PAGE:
That having been said, Birthright is the D&D setting most deserving of being resurrected and updated.
    Ulicus likes this.
  22. AdmiralNick22 Fleet Admiral of Literature

    Manager
    Member Since:
    May 28, 2003
    star 6
    @The Loyal Imperial

    Your points about the Battle of Endor, specifically the ground portion, are well taken. I have been toying with writing an article for ETE on this very topic, but I haven't gotten all of thoughts on the matter put together yet. Heck, if Lucas earliest drafts for ROTJ were followed, it would of been a massive naval battle over the Imperial capital planet with TWO Death Stars. Now that would of been the epic conclusion to the Galactic Civil War!

    --Adm. Nick
  23. The Loyal Imperial Manager Emeritus

    Member Since:
    Nov 19, 2007
    star 6
    I believe I briefly mentioned this before, but my preferred ending to RotJ is the destruction of the second Death Star in the orbit of Coruscant, with the massive explosion and amount of debris overloading the planetary shield network, giving the rebels no choice but to take the planet well ahead of schedule if they want to truly claim legitimacy. Then you have the story setup of them possessing the capital of the galaxy, and the challenge of holding on to it and supporting it while establishing a galactic government and expanding outward through the Core.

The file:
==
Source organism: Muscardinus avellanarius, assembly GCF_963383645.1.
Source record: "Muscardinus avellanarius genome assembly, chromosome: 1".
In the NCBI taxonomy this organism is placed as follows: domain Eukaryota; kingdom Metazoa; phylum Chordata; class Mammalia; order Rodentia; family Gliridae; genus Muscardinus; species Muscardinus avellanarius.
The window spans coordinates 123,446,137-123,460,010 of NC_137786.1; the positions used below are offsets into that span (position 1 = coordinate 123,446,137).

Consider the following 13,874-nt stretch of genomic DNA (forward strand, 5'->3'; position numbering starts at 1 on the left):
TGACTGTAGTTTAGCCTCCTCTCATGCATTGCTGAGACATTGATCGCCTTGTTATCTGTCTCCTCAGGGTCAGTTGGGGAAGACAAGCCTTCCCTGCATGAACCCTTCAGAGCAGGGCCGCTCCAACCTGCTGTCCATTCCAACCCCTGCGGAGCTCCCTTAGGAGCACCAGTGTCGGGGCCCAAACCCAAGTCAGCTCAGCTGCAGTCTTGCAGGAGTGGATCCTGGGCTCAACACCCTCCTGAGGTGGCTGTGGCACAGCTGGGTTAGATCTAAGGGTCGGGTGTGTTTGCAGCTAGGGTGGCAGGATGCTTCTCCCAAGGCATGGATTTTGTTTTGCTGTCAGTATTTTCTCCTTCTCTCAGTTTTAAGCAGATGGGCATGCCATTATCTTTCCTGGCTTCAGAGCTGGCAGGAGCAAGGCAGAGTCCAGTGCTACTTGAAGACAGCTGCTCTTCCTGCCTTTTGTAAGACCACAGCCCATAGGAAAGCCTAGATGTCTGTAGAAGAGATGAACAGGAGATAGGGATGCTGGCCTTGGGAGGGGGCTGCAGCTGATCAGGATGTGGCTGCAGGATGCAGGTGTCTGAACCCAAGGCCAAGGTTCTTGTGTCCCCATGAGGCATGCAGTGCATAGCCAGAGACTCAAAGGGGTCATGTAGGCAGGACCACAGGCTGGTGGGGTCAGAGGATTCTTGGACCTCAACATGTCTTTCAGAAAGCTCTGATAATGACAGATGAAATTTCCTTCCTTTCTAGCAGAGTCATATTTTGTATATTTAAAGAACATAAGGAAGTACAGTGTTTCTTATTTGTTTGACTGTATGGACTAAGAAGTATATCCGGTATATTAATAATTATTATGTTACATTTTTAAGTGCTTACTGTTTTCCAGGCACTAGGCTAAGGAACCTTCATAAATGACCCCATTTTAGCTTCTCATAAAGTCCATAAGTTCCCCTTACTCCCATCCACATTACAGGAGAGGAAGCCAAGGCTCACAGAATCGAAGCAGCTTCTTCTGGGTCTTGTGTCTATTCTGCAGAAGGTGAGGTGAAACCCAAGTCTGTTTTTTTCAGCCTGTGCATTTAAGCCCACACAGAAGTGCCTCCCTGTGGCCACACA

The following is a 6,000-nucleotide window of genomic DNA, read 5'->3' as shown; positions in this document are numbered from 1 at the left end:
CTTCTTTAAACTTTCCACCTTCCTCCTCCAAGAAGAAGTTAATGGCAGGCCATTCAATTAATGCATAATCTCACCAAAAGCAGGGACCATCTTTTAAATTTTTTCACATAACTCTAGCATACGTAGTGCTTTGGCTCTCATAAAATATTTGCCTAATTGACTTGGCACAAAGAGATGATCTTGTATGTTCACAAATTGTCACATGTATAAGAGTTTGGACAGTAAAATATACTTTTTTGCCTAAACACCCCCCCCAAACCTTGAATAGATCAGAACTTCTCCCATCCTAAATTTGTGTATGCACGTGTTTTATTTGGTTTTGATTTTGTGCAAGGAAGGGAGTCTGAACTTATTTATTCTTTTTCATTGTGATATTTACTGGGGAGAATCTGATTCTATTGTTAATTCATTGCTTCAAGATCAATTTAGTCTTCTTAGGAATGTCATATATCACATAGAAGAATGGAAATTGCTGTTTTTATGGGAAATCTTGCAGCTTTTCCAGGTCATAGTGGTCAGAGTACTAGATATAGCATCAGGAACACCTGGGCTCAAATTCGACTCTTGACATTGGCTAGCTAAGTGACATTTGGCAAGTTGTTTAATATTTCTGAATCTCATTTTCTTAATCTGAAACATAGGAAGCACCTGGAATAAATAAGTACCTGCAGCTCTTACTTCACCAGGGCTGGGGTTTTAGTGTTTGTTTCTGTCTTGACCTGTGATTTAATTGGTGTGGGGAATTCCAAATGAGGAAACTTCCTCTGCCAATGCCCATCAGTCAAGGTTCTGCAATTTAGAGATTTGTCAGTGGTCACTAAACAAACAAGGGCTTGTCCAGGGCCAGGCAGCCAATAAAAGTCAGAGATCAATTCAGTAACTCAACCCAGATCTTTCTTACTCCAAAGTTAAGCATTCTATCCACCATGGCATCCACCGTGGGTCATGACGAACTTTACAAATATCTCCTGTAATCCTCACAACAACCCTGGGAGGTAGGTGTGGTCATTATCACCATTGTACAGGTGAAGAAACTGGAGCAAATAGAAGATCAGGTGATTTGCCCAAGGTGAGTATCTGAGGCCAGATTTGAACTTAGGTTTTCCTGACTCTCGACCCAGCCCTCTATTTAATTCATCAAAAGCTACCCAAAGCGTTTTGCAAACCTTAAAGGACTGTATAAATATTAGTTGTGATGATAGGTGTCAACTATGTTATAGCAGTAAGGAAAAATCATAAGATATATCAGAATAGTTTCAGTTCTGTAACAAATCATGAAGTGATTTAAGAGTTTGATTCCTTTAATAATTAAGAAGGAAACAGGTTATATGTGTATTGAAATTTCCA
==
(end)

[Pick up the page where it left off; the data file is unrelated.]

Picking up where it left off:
AdmiralNick22 likes this.
  24. RC-1991 Force Ghost

    Member Since:
    Dec 2, 2009
    star 4
    Pathfinder is pretty great, so far. My Dark Elf Knife Master (I basically just worked one of my Elder Scrolls PCs into Pathfinder) is now level 6!
  25. Point Given Mod of Literature and Community

    Manager
    Member Since:
    Dec 12, 2006
    star 5
    8. What were your thoughts when Disney announced the purchase of Lucasfilm? Have they changed since then?

    9. If you could re-do canon post NJO, (or any other time-period) what choices would you make, if any?
    Last edited by Point Given, Sep 26, 2013